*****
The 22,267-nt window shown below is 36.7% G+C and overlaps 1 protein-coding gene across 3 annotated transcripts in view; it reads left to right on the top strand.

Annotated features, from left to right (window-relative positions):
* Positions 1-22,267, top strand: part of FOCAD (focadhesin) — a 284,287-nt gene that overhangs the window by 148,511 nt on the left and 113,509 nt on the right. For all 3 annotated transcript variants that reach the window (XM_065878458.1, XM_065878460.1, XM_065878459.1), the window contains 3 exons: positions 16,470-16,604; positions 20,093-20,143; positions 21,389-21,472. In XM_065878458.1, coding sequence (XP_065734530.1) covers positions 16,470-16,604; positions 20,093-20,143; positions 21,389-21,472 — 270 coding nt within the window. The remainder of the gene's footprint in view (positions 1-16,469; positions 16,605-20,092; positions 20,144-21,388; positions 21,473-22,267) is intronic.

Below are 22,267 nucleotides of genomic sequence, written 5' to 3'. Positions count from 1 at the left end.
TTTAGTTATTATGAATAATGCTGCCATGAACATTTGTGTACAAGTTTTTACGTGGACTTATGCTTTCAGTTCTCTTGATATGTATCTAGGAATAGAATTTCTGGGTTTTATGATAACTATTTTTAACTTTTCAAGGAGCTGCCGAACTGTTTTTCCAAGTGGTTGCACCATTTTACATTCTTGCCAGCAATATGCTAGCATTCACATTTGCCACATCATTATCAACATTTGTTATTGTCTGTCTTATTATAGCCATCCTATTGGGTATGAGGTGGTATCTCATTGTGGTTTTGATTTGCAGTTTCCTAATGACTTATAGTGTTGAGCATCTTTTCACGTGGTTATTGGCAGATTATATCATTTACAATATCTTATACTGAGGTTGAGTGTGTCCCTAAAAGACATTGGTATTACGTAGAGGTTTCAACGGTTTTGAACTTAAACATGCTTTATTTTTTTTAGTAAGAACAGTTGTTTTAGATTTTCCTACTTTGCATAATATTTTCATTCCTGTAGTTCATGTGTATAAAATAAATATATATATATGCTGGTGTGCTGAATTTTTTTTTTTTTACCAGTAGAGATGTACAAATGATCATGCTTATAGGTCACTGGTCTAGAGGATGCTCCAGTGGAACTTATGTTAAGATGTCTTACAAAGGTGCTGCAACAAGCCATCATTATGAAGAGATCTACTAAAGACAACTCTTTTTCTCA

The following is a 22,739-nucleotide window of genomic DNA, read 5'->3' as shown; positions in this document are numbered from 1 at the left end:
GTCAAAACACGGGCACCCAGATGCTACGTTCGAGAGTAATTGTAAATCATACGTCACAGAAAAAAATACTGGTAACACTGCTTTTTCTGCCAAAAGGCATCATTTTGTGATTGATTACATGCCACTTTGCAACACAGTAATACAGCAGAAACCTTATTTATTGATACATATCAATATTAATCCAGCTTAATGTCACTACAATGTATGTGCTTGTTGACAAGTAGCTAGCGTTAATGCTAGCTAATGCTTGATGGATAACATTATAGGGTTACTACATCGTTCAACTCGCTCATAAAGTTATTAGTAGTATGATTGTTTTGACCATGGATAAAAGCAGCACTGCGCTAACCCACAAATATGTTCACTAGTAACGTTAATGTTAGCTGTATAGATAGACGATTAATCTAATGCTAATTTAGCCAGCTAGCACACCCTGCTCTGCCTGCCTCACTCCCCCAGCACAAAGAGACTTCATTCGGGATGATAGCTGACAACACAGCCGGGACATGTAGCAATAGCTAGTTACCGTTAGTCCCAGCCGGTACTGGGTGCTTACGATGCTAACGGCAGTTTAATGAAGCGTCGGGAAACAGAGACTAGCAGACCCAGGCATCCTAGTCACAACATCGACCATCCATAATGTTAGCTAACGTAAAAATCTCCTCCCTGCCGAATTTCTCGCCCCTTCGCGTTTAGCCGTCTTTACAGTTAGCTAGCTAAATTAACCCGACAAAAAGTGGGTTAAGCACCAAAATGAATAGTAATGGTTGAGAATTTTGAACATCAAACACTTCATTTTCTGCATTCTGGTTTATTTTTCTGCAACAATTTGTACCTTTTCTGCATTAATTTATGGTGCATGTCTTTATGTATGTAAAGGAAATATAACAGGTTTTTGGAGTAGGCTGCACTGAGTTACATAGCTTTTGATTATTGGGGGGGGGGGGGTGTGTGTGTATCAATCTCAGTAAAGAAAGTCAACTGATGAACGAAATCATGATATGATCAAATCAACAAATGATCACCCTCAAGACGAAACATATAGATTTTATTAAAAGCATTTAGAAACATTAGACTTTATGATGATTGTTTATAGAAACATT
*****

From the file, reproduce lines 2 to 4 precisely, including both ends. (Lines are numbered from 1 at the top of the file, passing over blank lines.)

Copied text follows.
Annotated features, from left to right (window-relative positions):
* Positions 1-22,267, top strand: part of FOCAD (focadhesin) — a 284,287-nt gene that overhangs the window by 148,511 nt on the left and 113,509 nt on the right. For all 3 annotated transcript variants that reach the window (XM_065878458.1, XM_065878460.1, XM_065878459.1), the window contains 3 exons: positions 16,470-16,604; positions 20,093-20,143; positions 21,389-21,472. In XM_065878458.1, coding sequence (XP_065734530.1) covers positions 16,470-16,604; positions 20,093-20,143; positions 21,389-21,472 — 270 coding nt within the window. The remainder of the gene's footprint in view (positions 1-16,469; positions 16,605-20,092; positions 20,144-21,388; positions 21,473-22,267) is intronic.

Below are 22,267 nucleotides of genomic sequence, written 5' to 3'. Positions count from 1 at the left end.